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Fraser Smith: The good, the bad and P.G. County

Reverberations from Bra-Gate. Some troubling, others quite reassuring.

The downside first.

Prince George’s County Executive Jack B. Johnson famously urged his wife by tapped telephone to hide more than $79,000 — in cash — in her underwear. Federal authorities were converging on the Johnson home at the time.

The county immediately became the butt of jokes. How do you hide that much cash in a brassiere?

Actually, the U.S. Attorney’s agents knew where to look.  They had been listening in on Johnson and his wife, Leslie. They were already busted. They were charged immediately with destroying and tampering with evidence.

Jokes aside, this drama was almost anticlimactic.

“The general notion that there was trouble in River City was not news among the county’s political players,” said a member of the Prince George’s County General Assembly delegation. “The only thing that was new was that now the public knew what we all suspected.”

The public, actually, might have had a clue.

Newspaper reports over the course of a few years had raised questions about the Johnson administration’s handling of contracts. A state senator, Ulysses Currie, had been in trouble for various offenses. Federal authorities had also explored Senate President Thomas V. Mike Miller’s role in the promotion of slot machine legislation and campaign contributions.

Miller was cleared of any violations, but Currie was indicted for failing to report payments he received from a business in his district.

‘A culture of corruption’

The amount of money floating around the Johnsons surely raises questions about how development is carried on in Prince George’s. Federal authorities say the Johnson arrests were “the tip of the iceberg.”

Who has $79,000 in cash kicking around in the house, not to speak of a $100,000 check authorities say was flushed down the toilet within listening distance of the Johnsons’ phone call.

It takes little imagination to see a vibrant pay-to-play operation in Prince George’s. Some wondered if the rumors about Johnson’s alleged favoritism were nothing more than routine organization building, or something worse. “Something worse” has surged into the lead.

“It’s embarrassing for just about everyone in the county,” the country lawmaker said. And, he added, it could be a problem going forward. “It suggests a culture of corruption.”

This culture can be corrosive. If it persists, more bad guys come in to join the bad guys who are there already. And if the authorities bring bribery charges, some will surely wonder, who did the bribing? You can’t have the one without the other.

Now for the good news

So where, you may ask, is the aforementioned upside?

Johnson will be out soon as county executive, having served his maximum two terms. Currie, though still in office, has been shorn of his committee chairmanship in the General Assembly.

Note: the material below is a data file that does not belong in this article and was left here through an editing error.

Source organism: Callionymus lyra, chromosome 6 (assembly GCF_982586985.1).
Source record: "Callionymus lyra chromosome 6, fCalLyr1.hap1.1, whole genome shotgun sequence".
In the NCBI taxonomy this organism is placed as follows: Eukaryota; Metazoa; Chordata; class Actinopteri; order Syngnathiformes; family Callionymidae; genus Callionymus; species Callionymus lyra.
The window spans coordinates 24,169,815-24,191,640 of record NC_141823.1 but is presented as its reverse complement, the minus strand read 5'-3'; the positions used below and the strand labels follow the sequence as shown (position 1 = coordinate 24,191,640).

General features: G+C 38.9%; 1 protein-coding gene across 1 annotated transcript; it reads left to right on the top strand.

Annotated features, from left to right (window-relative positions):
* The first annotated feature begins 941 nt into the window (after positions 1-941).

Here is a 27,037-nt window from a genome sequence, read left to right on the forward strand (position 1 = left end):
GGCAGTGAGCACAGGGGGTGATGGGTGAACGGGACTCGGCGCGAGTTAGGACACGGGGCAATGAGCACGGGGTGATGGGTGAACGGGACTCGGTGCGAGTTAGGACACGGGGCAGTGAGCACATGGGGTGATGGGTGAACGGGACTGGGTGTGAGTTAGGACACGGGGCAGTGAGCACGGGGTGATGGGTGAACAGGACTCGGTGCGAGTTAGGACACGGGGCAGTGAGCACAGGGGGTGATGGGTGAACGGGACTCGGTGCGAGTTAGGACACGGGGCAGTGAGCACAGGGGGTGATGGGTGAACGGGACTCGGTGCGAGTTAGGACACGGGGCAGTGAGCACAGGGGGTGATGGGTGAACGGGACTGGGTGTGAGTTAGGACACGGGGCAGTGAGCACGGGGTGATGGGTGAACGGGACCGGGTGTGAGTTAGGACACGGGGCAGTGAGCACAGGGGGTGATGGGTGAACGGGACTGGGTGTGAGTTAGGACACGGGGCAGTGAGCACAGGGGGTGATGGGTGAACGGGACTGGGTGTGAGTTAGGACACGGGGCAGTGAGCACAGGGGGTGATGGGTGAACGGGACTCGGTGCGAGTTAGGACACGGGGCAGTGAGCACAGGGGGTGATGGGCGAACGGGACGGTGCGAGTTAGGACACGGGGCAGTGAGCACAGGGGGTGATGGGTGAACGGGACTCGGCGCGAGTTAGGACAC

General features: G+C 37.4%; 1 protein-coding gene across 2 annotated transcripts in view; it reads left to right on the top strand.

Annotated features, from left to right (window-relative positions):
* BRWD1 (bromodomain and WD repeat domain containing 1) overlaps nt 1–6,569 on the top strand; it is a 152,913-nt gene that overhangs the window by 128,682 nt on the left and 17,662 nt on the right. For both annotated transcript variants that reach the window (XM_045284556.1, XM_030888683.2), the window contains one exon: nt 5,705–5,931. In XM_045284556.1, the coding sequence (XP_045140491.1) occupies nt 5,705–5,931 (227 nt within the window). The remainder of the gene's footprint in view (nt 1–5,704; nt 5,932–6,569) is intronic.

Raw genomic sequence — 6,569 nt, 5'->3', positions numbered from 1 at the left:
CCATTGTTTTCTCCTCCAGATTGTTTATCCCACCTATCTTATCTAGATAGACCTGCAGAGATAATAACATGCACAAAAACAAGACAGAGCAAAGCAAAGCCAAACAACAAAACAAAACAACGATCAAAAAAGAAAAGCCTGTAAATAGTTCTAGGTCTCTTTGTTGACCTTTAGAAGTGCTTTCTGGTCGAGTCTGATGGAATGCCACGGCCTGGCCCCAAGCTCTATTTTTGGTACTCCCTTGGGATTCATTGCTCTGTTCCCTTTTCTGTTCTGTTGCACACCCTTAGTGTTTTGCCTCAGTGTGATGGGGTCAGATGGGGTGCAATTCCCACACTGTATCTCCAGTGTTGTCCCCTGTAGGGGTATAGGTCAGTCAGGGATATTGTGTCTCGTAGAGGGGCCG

So now, for the first time in decades, government in Prince George’s is largely free of bitter personal antagonisms that made governing far more difficult. Before the election, “dysfunctional” and “acrimonious” would have been more accurate descriptions.

Meetings called to deal with problems at the county hospital or with the county budget descended into something like spitball fights.

All of this discord had been in place for years. Senator Miller had a testy relationship with former county executive and former governor Parris N. Glendening. Miller’s relationship with former county executive Wayne Curry was seldom good either. Hardly anyone had a good relationship with Jack Johnson, the General Assembly source said.

The recent election changed most of that. Many of the candidates who were elected to the council or the General Assembly ran together or endorsed — and actually like — each other.

“It was a 180-degree change,” the lawmaker said

Those who have met with County Executive-elect Rushern Baker in recent weeks have said — well before Bra-gate — that the prospects for a harmonious, productive team of elected officials have improved dramatically.

They will need all the good new vibes to outdistance the revelations of recent days.

C. Fraser Smith is senior news analyst at WYPR-FM. His column appears Fridays in The Daily Record. His e-mail address is fsmith@wypr.org.


2 comments

  1. If JJ and spouse comprised the tip of the iceberg, when will the rest be made public? Inquiring minds want to know: are county council members are next – one in particular?

  2. Why are we using this term “pay to play”. It sounds so nice like “revenue enhancement” instead of tax increase. The correct word is extortion. Prince george’s officials extort payments from private individuals in order for the person to have access to government processes. Extortion is when the official demands a payment for him doing his job.That is what has gone on the Prince George’s. Extortion is also the name of the criminal act.